Looking into Philippine Fiction

If there is one thing Filipinos love, it is a good dramatic story. Filipinos can easily find themselves in one of the characters whom they watch on TV: the optimistic little girl who is tormented by evil relatives; the poor rich girl who has everything but can never be as optimistic as the poor protagonist; and even the antagonist who has a vendetta against everyone but gets the wittiest lines in the TV show. Aside from this, Filipinos also relate the situations in the story to certain parts of their lives, such as the longing for a lost parent or child, the death of a relative, or a dramatic love story that is against the world. One of the most popular telenovelas in Philippine television is Mara Clara.

No matter how much Filipinos see themselves and their situations in popular TV shows, the fact remains that these are all products of fiction. A fiction is a story that is entirely made up and is not true. At times, fiction may resemble reality, but it is purely circumstantial. In Philippine literature, there are many stories that have shaped the way Filipinos read and view their surroundings. A good example is Jose Rizal’s books, Noli Me Tangere and El Filibusterismo. These novels are a long and sustained critical story about the Spanish rule. Another good example is through short stories such as the ones in this module. These selected short stories have had an extensive influence on Philippine literature and society. So don’t be surprised if they have also influenced television and popular culture!

Techniques of Fiction

Fiction, just like any good story, starts with a great character. The character of the story is the one you relate with, converse with, or listen to the thoughts of. This character and the way he or she changes as the story progresses become the driving force of fiction—the reason that you as a reader will be interested or disinterested as you read. The character may be kind, rich, confusing, annoying, bratty, complicated, ever-changing, and so on. In the end, the character of a short story still holds the key to whether the fiction will be good or not.

Sometimes, characters also serve as symbols of a story. What is symbolism in fiction? A short story may use a character, object, or event to signify something else from its original meaning. A character may symbolize a community or an event in history. Two characters interacting in a story may symbolize the conflict or union between two different societies. There are times when you may not be sure what the symbolisms in a given story are. As the reader, you need to examine these symbols and come up with your own interpretations.

Francisco Sionil Jose (also known as F. Soinil Jose) is a fictionist, essayist, and novelist. He is currently considered one of the most widely-read Filipino authors, having been translated into many languages worldwide. His usual themes are social struggle and strife in Philippine society. He was also awarded as a National Artist for Literature in 2001.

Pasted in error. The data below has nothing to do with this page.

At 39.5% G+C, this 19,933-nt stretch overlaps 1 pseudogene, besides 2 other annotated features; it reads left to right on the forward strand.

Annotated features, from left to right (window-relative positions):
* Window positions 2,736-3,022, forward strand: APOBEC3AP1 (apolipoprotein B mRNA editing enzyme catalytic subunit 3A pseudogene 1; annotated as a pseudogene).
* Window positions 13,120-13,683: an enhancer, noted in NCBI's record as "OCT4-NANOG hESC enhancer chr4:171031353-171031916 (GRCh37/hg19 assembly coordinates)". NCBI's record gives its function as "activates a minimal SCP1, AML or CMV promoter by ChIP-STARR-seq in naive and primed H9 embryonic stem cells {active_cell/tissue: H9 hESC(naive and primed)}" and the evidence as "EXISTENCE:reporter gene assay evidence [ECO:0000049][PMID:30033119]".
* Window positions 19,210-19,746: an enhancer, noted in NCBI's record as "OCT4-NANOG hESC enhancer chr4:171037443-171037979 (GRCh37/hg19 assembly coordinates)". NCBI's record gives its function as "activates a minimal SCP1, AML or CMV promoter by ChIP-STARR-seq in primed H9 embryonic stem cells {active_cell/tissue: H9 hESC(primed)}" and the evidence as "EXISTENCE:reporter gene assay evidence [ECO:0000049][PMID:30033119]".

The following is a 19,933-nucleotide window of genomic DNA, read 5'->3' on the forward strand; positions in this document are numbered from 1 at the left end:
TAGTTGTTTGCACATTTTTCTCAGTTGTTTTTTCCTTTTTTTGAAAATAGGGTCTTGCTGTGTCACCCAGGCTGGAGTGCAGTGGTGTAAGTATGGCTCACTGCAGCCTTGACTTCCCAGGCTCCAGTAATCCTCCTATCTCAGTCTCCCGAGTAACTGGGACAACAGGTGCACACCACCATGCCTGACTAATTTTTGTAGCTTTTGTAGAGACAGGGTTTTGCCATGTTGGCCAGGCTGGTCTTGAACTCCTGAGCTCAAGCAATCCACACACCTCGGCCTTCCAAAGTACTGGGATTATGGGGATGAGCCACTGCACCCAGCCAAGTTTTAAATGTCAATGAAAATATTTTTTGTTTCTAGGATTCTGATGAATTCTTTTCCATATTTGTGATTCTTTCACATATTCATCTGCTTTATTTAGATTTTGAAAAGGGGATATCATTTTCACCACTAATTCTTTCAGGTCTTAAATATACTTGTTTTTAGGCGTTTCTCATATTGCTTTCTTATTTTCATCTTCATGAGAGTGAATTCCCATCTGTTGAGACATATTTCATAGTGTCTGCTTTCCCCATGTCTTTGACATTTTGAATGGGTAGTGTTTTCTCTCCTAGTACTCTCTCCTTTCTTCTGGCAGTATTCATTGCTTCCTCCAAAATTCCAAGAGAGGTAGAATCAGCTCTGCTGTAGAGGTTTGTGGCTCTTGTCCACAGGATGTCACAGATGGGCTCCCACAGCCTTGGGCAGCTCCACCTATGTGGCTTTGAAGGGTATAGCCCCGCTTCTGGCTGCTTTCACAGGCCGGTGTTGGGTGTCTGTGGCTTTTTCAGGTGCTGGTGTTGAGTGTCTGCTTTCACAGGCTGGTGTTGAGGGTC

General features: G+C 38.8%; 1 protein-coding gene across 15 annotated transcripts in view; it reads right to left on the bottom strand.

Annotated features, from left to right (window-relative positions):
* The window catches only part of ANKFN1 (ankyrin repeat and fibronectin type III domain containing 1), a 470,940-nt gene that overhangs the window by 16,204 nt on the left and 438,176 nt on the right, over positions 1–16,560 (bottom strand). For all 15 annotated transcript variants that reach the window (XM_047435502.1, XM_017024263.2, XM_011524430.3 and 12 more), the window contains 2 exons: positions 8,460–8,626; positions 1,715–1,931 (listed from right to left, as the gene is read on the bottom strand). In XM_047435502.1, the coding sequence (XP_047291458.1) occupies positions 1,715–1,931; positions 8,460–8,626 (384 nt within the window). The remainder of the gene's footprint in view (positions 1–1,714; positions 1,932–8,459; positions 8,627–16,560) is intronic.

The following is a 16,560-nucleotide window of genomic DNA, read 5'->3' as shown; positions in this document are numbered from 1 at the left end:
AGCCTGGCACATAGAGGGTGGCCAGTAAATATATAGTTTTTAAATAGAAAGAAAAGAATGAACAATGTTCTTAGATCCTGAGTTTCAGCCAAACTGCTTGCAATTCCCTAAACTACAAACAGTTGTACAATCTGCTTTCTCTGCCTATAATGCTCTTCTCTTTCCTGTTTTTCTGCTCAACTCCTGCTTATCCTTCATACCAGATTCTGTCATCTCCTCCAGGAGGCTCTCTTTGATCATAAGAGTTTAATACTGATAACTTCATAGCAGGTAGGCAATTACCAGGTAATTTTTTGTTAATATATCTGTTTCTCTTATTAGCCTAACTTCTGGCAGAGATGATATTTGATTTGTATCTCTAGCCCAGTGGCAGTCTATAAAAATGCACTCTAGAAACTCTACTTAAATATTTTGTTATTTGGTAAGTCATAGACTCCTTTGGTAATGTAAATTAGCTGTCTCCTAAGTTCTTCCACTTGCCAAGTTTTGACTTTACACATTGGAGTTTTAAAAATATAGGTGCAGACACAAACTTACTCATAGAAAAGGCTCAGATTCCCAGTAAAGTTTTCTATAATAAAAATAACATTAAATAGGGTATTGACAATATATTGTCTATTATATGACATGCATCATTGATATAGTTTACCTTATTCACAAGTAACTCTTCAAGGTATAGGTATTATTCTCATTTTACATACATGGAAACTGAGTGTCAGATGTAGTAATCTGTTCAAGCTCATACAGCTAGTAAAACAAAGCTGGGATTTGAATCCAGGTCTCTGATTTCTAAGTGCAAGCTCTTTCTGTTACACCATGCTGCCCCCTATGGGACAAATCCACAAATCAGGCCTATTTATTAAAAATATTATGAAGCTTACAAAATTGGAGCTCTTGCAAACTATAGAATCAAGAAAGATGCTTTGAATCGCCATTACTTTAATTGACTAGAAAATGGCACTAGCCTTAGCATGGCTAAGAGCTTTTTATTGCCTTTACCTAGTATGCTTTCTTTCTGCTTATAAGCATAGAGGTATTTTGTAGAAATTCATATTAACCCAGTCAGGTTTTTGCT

READ: The God Stealer by Francisco Sionil Jose

“The God Stealer” is a short story that encapsulates perfectly how characters in fiction respond to the choices they make and what they do to attain these choices. What did Sam want, and how did he get it? What did Philip want and why did he not get it? Part of fiction, especially in short stories, is the challenge to the main characters: what do they want, and what do they do to get it? What is the intention of the character? This intention sets the plot for the short story, wherein you see how well-rounded the protagonist is and what he or she is capable of doing just to get what he or she desires. Depending on the outcome of the story, the character may either triumph or fail, and seeing how the character reacts to these changes also sets the tone for the climax, until the short story is concluded.

Short stories also express a lot of irony in life situations. There are three kinds of irony that you will encounter in short stories. The first one is verbal irony, when what is said by the character is not what he or she originally meant. The second is situational irony, when the actual outcome of a situation (say, the conclusion) is different from the expected outcome. This is also known as the twists and turns in a story. Finally, there is dramatic irony, which is when the readers know more than the characters in the story.

A short story that explores what a sad little girl wants is Merlinda Bobis’s “The Sadness Collector.” Read and discover how six-year-old Rica deals with her desires—and the problems and ironies that come along with it.